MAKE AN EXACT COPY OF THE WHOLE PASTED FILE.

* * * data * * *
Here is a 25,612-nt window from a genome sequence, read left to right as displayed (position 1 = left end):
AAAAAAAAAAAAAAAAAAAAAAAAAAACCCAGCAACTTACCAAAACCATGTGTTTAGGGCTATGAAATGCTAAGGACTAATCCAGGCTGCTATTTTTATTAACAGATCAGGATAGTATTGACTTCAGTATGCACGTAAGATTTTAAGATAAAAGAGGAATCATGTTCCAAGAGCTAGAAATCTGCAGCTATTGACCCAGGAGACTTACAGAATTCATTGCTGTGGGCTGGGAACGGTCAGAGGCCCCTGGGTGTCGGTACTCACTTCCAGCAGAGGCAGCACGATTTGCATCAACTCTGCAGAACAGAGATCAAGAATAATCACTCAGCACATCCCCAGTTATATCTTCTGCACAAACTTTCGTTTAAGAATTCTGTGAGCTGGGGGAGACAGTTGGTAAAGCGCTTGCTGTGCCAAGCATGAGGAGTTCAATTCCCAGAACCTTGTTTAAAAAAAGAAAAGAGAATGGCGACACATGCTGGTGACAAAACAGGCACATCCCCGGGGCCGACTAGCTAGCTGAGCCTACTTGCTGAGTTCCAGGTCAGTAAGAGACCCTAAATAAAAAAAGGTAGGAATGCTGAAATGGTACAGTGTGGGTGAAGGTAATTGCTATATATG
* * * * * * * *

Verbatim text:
Here is a 25,612-nt window from a genome sequence, read left to right as displayed (position 1 = left end):
AAAAAAAAAAAAAAAAAAAAAAAAAAACCCAGCAACTTACCAAAACCATGTGTTTAGGGCTATGAAATGCTAAGGACTAATCCAGGCTGCTATTTTTATTAACAGATCAGGATAGTATTGACTTCAGTATGCACGTAAGATTTTAAGATAAAAGAGGAATCATGTTCCAAGAGCTAGAAATCTGCAGCTATTGACCCAGGAGACTTACAGAATTCATTGCTGTGGGCTGGGAACGGTCAGAGGCCCCTGGGTGTCGGTACTCACTTCCAGCAGAGGCAGCACGATTTGCATCAACTCTGCAGAACAGAGATCAAGAATAATCACTCAGCACATCCCCAGTTATATCTTCTGCACAAACTTTCGTTTAAGAATTCTGTGAGCTGGGGGAGACAGTTGGTAAAGCGCTTGCTGTGCCAAGCATGAGGAGTTCAATTCCCAGAACCTTGTTTAAAAAAAGAAAAGAGAATGGCGACACATGCTGGTGACAAAACAGGCACATCCCCGGGGCCGACTAGCTAGCTGAGCCTACTTGCTGAGTTCCAGGTCAGTAAGAGACCCTAAATAAAAAAAGGTAGGAATGCTGAAATGGTACAGTGTGGGTGAAGGTAATTGCTATATATG